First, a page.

Donald Trump was accused of “appalling” and “pathetic” behaviour by Joe Biden’s campaign legal adviser yesterday for inviting Republican lawmakers from Michigan to the White House just days before its election result certification is due.
The US president was expected to meet at least two senior Republicans from the swing state’s legislature as he made a controversial intervention before the state certifies Mr Biden’s win there on Monday.
With the Trump campaign’s lawsuits being knocked back by courts, the president appears to be turning to political rather than legal routes to pursue his unproven claim that he was the real winner in this month’s election, despite vote counts showing the opposite.
Addressing reporters yesterday about changes to drug price rules, Mr Trump repeated his insistence that he won the election, saying in passing of the campaign "which I won, by the way".
His latest drive appears to be pursuing the dubious idea that if certain battleground states do not have their results certified then Republican legislatures there can appoint electors who will nominate Mr Trump for the presidency.
The approach is based on the idiosyncrasies of the US electoral system. Strictly speaking, it is ‘electors’ from states who gather in Washington DC next month and nominate the president, rather than voter, but the move would likely be decried as undemocratic. Electors by precedent should pick the candidate which won most votes in their state.
With almost all votes counted, Mr Biden, the Democratic president-elect, won Michigan by more than 150,000 votes and a margin of almost 3 percentage points. It is a much bigger margin than Mr Trump’s win there in 2016, when he carried the state by 10,000 votes.
Trump supporters rally in Lansing, Michigan on November 14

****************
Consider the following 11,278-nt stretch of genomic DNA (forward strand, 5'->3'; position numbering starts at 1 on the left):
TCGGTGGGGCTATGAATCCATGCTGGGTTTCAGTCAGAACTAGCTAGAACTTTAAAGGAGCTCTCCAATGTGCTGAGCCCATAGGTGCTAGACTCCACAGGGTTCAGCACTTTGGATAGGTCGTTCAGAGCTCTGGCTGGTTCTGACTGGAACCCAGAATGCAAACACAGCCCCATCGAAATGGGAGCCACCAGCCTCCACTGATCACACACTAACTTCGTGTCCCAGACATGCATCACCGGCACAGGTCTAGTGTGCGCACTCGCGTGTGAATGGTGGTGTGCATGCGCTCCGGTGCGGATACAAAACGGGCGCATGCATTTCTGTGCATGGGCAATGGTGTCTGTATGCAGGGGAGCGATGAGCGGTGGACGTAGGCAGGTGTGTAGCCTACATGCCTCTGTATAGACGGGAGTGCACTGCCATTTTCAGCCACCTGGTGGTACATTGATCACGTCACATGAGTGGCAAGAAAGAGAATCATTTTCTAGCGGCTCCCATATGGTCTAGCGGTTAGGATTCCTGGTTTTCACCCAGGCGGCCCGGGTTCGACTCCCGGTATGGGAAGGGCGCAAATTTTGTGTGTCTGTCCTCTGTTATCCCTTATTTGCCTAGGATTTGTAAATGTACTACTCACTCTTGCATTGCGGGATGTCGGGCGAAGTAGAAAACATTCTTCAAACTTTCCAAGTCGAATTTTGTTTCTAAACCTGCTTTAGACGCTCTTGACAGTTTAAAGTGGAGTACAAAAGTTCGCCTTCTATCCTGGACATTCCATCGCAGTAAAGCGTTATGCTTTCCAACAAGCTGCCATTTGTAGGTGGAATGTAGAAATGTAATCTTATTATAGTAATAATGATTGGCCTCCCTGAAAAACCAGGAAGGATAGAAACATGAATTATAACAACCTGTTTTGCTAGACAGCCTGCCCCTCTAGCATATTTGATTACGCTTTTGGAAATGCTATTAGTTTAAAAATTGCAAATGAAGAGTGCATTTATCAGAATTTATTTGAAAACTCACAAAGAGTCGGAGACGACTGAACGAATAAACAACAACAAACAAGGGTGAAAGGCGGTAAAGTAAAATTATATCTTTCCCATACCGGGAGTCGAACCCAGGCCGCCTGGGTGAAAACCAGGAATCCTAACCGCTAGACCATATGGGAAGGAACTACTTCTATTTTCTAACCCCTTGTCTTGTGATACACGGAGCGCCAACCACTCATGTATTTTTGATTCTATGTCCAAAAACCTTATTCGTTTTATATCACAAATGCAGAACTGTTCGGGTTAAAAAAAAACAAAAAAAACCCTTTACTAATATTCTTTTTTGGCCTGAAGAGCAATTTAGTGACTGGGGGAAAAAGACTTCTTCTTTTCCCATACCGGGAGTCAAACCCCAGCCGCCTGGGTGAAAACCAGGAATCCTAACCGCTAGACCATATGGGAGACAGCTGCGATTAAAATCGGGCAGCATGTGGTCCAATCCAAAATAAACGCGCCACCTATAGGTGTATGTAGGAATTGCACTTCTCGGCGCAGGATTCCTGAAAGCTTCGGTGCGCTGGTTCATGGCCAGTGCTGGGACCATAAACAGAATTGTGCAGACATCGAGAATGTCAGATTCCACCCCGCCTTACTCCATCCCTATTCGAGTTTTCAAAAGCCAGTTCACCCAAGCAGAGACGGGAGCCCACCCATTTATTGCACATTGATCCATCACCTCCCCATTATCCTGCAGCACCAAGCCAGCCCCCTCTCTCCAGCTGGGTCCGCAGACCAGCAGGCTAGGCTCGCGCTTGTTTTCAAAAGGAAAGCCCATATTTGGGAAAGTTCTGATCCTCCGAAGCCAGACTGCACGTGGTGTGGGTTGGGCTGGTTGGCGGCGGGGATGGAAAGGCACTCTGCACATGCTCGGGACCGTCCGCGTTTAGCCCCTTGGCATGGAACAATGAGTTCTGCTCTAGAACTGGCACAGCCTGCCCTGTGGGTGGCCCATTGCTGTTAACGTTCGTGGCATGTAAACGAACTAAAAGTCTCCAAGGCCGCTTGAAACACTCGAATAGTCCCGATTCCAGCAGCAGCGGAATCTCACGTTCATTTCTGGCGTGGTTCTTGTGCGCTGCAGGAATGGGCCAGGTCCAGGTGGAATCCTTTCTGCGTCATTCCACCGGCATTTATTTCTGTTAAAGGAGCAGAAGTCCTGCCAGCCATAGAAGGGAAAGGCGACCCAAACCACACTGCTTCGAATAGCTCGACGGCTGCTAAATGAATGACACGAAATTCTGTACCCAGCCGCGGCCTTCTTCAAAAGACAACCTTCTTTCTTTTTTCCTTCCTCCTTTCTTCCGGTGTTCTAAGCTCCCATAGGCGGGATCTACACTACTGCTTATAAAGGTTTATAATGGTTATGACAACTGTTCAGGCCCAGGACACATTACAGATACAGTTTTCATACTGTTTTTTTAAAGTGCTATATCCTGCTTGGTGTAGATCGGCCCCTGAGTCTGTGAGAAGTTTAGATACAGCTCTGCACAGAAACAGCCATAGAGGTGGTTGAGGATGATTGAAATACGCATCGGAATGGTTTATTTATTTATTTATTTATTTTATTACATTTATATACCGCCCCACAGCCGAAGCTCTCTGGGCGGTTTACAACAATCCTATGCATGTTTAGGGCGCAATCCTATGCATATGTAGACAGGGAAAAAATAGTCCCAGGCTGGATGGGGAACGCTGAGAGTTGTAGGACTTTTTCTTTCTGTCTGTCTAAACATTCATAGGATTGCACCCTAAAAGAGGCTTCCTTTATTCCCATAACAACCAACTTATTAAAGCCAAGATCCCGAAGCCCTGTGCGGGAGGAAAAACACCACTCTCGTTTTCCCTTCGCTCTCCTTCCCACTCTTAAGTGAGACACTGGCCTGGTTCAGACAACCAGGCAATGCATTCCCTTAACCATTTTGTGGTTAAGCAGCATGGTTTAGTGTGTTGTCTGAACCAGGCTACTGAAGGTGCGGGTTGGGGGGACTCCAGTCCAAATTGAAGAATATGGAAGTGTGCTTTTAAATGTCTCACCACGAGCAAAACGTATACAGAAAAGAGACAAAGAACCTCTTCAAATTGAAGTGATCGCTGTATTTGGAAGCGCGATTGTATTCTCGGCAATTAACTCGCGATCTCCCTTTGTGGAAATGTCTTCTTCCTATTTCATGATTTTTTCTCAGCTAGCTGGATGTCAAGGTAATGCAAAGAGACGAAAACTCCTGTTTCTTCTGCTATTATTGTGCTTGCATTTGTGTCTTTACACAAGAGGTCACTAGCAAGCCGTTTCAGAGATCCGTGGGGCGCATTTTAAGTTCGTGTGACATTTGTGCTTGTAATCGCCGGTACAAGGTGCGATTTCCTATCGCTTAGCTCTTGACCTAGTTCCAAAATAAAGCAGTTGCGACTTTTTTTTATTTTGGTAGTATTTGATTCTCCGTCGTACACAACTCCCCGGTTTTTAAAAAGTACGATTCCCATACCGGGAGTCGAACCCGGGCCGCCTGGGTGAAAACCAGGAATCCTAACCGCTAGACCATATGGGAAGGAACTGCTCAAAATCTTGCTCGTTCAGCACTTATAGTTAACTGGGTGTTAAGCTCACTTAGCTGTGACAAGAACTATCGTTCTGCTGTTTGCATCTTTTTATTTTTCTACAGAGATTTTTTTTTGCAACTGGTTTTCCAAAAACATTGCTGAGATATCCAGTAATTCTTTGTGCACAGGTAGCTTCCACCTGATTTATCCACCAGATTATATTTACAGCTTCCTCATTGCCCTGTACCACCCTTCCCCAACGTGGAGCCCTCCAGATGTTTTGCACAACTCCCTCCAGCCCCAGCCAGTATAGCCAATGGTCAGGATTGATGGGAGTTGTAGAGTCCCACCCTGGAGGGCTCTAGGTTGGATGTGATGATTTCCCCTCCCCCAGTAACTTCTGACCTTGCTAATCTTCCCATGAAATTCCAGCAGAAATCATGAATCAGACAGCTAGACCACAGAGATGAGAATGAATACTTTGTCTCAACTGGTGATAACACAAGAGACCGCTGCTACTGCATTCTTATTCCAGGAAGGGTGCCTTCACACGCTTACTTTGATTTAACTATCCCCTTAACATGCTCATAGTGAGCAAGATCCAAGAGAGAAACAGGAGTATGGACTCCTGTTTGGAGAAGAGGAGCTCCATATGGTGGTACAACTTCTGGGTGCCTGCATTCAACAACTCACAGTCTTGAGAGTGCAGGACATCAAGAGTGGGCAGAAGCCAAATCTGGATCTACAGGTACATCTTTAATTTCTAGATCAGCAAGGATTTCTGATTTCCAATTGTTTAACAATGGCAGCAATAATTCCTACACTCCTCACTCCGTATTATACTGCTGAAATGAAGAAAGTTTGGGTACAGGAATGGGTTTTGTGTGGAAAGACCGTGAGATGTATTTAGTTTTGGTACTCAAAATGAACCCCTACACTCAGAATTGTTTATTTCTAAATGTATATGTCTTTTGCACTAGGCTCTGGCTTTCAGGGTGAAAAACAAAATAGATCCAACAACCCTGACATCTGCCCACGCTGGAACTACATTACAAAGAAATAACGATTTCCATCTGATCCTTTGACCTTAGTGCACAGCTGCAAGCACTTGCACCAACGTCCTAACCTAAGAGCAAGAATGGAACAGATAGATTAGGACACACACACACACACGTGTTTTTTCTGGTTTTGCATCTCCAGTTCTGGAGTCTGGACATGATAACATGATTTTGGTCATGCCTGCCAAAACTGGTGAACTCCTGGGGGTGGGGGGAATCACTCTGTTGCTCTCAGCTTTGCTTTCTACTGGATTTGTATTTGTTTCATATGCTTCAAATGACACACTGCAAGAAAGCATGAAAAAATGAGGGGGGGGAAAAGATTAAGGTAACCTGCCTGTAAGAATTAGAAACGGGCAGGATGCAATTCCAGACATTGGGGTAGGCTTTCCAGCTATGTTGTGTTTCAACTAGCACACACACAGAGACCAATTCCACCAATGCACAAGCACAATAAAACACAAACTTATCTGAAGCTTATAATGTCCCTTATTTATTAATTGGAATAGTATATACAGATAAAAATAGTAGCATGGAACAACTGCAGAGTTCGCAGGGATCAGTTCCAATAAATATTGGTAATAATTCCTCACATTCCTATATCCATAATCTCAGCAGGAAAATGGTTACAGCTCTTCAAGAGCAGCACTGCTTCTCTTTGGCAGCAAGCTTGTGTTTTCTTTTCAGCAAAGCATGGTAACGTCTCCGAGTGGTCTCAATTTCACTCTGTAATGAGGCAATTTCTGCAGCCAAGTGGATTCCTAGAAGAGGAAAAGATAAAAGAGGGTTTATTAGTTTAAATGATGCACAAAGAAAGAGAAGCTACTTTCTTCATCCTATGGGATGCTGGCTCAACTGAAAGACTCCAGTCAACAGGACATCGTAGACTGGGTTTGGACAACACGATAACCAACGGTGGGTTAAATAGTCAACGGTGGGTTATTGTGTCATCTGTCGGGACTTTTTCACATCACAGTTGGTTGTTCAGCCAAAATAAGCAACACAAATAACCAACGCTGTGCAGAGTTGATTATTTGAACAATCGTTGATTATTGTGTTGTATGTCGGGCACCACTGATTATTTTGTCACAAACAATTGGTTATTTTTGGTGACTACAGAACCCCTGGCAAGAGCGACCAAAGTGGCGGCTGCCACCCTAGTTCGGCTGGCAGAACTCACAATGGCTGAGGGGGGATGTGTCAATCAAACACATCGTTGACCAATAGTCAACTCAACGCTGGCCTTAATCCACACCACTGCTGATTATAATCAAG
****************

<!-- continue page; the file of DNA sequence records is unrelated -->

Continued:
Credit: Paul Sancya /AP
Mr Trump was expected to meet Mike Shirkey, the leader of the State Senate, and Lee Chatfield, the speaker of the state House, in the White House yesterday, and possibly others from the state, though details beforehand remained unclear.
Mr Shirkey was greeted with chants of “shame on you” from some in an airport in Washington DC when he arrived yesterday. He has previously indicated Mr Biden’s win will not be overturned by the state’s legislature.
The meeting was not listed on Mr Trump’s official public schedule. The White House press secretary Kayleigh McEnany said Trump campaign figures would not be present and added the president “routinely meets with lawmakers across the country”.
Bob Bauer, the Biden campaign legal adviser, condemned the president’s move in strong terms.
“It’s an abuse of office. It’s an open attempt to intimate election officials. It’s absolutely appalling,” Mr Bauer said during a briefing call with reporters yesterday. Given the lawsuits defeats the Trump campaign has had, he added, “it’s also pathetic”.
Some Republicans have also spoken out.
John Bolton, Mr Trump’s former national security adviser, said: “Two Michigan legislators meet today with Donald Trump, who will inflict on them the political equivalent of blunt force trauma.
“The GOP’s honor & integrity rest on the character of these two men. If they resist, we must come to their defense. If they falter, we are in trouble."
Former national security adviser John Bolton has spoken out against his old boss
Credit: SAUL LOEB /AFP
Mitt Romney, the Utah senator and 2012 Republican presidential nominee, said: "It is difficult to imagine a worse, more undemocratic action by a sitting American president."
Both Mr Bolton and Mr Romney are frequent critics of the president, despite being from the same party. But other Republican congressmen are also becoming more vocal in their opposition to Mr Trump’s sweeping allegations of election fraud and “corruption” made frequently and without categorical proof.
Joni Ernst, the Republican senator for Iowa, called suggestions candidates were paid to throw elections was “appalling” and Ben Sasse, the Republican senator for Nebraska, said Mr Trump’s legal team should not “pressure” electors into defying their legal duty.
Mike Pence, the US vice president, expressed support for pursuing the legal challenges during a trip to Georgia yesterday where two Senate seats will be decided at a vote in January.
Mr Pence said: “We’re going to keep fighting until every legal vote is counted. We’re going to keep fighting until every illegal vote is thrown out.”
A Georgia recount confirmed that Mr Biden had won the state this week, in another blow to the Trump campaign. It was due to certify its result on Friday.